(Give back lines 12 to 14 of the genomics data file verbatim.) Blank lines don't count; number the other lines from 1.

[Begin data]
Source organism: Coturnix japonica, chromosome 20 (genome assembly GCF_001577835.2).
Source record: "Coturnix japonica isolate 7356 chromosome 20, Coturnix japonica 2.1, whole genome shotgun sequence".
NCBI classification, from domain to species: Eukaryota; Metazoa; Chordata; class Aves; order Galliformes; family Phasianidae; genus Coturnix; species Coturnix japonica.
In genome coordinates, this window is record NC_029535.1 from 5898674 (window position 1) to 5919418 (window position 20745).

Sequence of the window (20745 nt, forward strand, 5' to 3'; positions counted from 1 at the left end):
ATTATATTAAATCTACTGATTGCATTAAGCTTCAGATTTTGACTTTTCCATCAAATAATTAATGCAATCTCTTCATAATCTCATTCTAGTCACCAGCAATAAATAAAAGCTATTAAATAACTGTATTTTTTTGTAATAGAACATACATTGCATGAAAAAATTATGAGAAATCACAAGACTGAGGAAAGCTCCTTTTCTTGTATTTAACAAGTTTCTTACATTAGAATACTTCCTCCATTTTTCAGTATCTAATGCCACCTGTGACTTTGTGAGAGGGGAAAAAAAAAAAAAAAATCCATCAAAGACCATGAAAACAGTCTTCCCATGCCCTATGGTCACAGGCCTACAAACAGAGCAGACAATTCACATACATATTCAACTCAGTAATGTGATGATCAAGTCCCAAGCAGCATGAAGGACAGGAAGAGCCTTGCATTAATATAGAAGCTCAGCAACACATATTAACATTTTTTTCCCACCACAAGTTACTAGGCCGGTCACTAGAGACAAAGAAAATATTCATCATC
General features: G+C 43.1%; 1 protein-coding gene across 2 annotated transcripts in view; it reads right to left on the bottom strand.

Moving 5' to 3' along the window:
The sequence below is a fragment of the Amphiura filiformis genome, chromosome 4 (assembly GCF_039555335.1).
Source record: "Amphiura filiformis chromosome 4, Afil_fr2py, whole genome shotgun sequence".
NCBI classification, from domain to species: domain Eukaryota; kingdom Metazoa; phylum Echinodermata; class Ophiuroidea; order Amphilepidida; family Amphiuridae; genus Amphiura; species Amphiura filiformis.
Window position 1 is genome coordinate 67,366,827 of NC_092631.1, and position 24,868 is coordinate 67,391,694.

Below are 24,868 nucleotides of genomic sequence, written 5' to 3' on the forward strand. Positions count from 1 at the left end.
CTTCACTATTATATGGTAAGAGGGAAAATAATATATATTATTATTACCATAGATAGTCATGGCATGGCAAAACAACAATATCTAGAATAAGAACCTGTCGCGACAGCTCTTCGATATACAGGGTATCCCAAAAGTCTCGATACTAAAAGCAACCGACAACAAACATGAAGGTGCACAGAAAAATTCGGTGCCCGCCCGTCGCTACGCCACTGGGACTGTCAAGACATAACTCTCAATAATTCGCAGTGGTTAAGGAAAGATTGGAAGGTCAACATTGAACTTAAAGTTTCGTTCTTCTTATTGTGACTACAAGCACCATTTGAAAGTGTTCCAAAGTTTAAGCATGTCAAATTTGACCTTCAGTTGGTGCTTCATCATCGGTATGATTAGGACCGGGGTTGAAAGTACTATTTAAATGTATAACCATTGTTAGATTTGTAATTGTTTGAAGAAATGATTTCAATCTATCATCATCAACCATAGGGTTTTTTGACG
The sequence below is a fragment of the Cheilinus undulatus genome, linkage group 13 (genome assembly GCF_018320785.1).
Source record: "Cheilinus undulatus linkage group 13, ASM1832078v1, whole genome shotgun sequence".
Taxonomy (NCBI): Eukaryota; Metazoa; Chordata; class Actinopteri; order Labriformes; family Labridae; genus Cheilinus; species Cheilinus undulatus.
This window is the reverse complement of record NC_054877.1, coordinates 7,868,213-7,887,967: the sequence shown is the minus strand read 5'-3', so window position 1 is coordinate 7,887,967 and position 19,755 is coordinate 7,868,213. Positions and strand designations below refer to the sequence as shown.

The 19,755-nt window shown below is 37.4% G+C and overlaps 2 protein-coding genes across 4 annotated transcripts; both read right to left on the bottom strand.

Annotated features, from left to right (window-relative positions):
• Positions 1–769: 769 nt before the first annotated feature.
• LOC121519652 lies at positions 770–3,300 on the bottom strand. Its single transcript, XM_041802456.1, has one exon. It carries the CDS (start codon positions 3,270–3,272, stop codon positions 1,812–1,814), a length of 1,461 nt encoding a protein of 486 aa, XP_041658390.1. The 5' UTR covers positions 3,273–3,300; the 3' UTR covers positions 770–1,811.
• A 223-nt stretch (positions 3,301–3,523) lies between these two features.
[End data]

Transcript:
Window position 1 is genome coordinate 67,366,827 of NC_092631.1, and position 24,868 is coordinate 67,391,694.

Below are 24,868 nucleotides of genomic sequence, written 5' to 3' on the forward strand. Positions count from 1 at the left end.
CTTCACTATTATATGGTAAGAGGGAAAATAATATATATTATTATTACCATAGATAGTCATGGCATGGCAAAACAACAATATCTAGAATAAGAACCTGTCGCGACAGCTCTTCGATATACAGGGTATCCCAAAAGTCTCGATACTAAAAGCAACCGACAACAAACATGAAGGTGCACAGAAAAATTCGGTGCCCGCCCGTCGCTACGCCACTGGGACTGTCAAGACATAACTCTCAATAATTCGCAGTGGTTAAGGAAAGATTGGAAGGTCAACATTGAACTTAAAGTTTCGTTCTTCTTATTGTGACTACAAGCACCATTTGAAAGTGTTCCAAAGTTTAAGCATGTCAAATTTGACCTTCAGTTGGTGCTTCATCATCGGTATGATTAGGACCGGGGTTGAAAGTACTATTTAAATGTATAACCATTGTTAGATTTGTAATTGTTTGAAGAAATGATTTCAATCTATCATCATCAACCATAGGGTTTTTTGACG